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Betty was impatient. It was 2:15 p.m., the end of a long day of classes before another long day, and she didn't have time for another committee meeting, especially one that asked her to rethink school. "More pie-in-the-sky," she whispered to a colleague. She had rethought school countless times before, imagining all sorts of improvements based on some new revolutionary theory, and had watched the ideas vanish in a fog of excuses—lack of funding, not enough teachers, no follow-through, and resistance from parents or the college office. Even when some new approach was actually implemented, it seemed to last only long enough to collide with "new findings" a few years later, and this rhythm had become depressingly regular over the past two decades of brain research. "Today's new theory about some aspect of brain function is tomorrow's baloney."
The frustration and cynicism that characterize the conversations of many veteran teachers reflect years of dashed hopes that some (top)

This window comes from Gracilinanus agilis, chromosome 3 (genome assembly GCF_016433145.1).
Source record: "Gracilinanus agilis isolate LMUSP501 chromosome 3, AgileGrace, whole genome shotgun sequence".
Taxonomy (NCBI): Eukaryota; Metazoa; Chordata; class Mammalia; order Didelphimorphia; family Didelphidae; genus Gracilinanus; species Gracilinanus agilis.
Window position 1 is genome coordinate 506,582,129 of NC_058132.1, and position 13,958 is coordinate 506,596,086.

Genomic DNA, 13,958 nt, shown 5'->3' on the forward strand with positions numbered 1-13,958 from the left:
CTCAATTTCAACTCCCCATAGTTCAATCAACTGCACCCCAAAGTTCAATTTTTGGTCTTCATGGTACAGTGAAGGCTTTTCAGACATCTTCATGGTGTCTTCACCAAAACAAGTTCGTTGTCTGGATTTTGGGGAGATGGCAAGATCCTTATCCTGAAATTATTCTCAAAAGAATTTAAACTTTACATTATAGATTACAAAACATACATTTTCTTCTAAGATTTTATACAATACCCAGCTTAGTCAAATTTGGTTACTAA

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new theory will transform their students into eager learners. In a system built on answers, teachers want answers, too. So, it's easy to understand how some research can be popularized, morph into a panacea, and raise expectations that can't be met. Each new panacea fails. After a while, you feel as though you are in a pinball machine with ideas whizzing about like steel balls—new math, open classrooms, phonics, whole language, interdisciplinary studies, multiple intelligences, and lateral thinking. Lights flashing, bells ringing, and scores clunking up and down, until finally, you just come to dread the rattle of another idea hitting the chute. Yet this disappointment in research's failure to provide "The Answer," a method of teaching that will work for all, reveals the different perspectives from which teachers and researchers approach learning. Teachers want answers to questions about how to teach. Researchers want answers to questions about how to learn. One aim of this course is to explore how these two groups might help each other tackle these questions.